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Far from being an isolated work in Camille Saint-Saens’ production, the Chœur de sylphes (Chorus of sylphs) belongs to a small set written at the beginning of his career in the particular context of the competition for the Prix de Rome. It was established in 1803 and cancelled following the events of May 1968. It had been for more than a century and a half, the most coveted French award of music composition. Organized by the Institut de France, it ensured its laureates, if not the sureness of an easy future career, at least a major gateway to the artistic world, and a few years in residence in Italy at the prestigious Villa Medici. As a matter of fact, very few did resist the draw of this award, a potential dazzling culmination of long years of study. Therefore it’s no surprise that such a figure as Saint-Saëns entered the competition. But he never won the famous First Grand Prix though he was to become one the most illustrious representatives of academic art at the beginning of the 20th century. The first round was eliminatory and candidates were to write in one week a fugue and chorus with orchestral accompaniment on an imposed poem. The second round consisted in the composition of a great cantata for three solo voices. Saint-Saëns himself wrote two such cantatas, Le Retour de Virginie (Virginia’s Return) (1852) and Ivanhoé (1864).
Saint-Saëns wrote the Chœur de sylphes between the 5th and the 11th of June 1852 for his first participation to the competition. Warmly welcomed by the jury, the composer ranked first of the six candidates for the final round. To be fair, it is true that the proposed poem had everything to make him shine. Zirphile et Fleur de myrte is taken from a libretto by Étienne de Jouy and Nicolas Lefebvre, already set in music by Charles-Simon Catel (1818); the selected excerpt (act I, scene 4) was particularly suited to the exercise. In a few tightly drawn pages, Saint-Saëns manages to transcribe the wonderful atmosphere, all in lightness, of the world of the spirits of the air. Under many aspects, the achieved result is reminiscent of the “Scherzo” of Mendelssohn’s Midsummer Night’s Dream (1843), a composer Saint-Saëns worshipped. Of course, as all early works, the Chœur de sylphes was written under influence. Intended for the Prix de Rome, it was meant to meet several requirements that some denounced as outdated. Beyond these rather simplistic critics, this work remains a successful example of the great French academic tradition and of its ideal of elegance and clarity. Behind an indisputable mastering of the form and of the writing, the composer unveils a work, if not revolutionary, full of undisputed beauties.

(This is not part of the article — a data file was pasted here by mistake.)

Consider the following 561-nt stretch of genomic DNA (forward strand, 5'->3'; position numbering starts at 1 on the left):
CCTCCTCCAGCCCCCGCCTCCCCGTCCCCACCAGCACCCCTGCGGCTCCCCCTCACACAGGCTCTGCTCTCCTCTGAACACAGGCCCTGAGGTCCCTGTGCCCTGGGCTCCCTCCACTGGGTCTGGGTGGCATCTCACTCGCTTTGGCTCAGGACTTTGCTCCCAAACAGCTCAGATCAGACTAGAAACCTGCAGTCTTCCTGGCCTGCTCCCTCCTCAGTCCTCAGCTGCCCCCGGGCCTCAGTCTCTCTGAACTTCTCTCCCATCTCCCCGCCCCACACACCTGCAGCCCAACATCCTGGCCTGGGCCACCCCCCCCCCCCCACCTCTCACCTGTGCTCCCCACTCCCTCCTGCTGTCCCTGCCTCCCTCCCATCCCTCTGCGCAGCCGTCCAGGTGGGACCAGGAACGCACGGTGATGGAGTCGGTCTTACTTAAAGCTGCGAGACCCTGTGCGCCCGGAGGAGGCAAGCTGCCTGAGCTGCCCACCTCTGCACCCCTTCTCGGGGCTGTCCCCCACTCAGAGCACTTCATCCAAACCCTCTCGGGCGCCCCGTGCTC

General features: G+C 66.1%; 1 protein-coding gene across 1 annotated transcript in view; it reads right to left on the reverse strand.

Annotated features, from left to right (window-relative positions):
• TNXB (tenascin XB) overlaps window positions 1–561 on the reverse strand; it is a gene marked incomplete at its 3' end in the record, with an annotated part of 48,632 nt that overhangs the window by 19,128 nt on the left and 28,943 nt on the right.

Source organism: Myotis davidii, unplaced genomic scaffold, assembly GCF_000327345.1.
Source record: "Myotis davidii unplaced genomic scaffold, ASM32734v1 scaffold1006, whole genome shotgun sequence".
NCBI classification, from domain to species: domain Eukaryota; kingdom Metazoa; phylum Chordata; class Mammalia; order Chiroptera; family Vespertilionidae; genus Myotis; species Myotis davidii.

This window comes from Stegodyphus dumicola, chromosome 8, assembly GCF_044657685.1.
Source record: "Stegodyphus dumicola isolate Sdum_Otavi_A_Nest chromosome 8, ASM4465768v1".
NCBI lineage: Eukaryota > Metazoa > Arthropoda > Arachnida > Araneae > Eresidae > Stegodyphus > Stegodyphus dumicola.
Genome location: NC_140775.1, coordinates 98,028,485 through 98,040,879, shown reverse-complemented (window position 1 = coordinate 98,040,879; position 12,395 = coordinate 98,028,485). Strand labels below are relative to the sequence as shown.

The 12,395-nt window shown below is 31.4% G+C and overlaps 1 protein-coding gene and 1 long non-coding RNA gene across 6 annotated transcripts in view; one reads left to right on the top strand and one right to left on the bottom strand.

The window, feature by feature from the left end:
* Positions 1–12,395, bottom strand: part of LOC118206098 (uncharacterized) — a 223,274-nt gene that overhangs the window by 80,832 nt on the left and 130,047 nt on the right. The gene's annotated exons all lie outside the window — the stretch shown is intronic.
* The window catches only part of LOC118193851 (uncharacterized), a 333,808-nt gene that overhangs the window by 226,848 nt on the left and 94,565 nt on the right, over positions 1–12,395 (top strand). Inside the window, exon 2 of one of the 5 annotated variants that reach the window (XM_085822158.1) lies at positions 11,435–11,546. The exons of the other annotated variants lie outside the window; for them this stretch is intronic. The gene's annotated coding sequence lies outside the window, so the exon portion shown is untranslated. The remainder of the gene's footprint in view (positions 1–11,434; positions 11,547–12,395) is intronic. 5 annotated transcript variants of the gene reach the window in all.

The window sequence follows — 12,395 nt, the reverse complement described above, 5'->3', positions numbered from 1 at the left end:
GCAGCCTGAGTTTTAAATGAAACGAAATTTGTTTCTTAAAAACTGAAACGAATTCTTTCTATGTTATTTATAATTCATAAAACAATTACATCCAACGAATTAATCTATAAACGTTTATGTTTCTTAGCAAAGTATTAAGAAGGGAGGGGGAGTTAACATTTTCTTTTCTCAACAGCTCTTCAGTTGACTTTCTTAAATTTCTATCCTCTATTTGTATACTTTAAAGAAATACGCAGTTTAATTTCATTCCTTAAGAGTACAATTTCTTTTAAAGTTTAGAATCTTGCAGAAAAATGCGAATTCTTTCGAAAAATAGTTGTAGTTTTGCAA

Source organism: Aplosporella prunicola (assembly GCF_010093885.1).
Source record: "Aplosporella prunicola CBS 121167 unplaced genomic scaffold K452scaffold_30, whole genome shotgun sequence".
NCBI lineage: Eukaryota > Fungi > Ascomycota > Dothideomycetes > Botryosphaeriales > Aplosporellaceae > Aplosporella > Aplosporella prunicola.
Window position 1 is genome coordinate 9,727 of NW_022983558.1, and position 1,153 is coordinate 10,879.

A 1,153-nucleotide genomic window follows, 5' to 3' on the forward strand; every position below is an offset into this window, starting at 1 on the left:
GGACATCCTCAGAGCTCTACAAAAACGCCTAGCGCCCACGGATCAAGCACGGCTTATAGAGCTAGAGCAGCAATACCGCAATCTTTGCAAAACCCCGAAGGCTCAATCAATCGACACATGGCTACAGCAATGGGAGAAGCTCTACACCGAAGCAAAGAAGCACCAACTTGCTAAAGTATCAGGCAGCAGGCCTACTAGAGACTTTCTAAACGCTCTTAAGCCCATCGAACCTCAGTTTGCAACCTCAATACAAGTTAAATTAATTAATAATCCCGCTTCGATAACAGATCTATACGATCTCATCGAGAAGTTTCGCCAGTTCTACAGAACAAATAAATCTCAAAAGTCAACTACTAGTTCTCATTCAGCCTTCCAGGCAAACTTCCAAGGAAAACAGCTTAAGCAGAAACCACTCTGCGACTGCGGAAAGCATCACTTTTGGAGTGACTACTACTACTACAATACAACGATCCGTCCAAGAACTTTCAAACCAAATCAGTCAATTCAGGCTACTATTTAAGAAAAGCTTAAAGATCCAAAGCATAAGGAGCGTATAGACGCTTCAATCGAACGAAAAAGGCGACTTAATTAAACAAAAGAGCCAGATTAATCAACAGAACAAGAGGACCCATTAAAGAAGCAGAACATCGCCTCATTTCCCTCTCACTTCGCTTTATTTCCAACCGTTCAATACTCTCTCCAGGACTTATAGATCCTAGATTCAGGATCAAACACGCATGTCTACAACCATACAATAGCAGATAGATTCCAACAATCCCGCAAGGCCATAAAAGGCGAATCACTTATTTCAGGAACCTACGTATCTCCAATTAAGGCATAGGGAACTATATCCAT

(translation Philippe Do)
Il est bien agréable de découvrir des œuvres de cette qualité.
Daniel Blackstone, L’Éducation musicale
A recording of the Chœur de Sylphes is available on the label Glossa Music.
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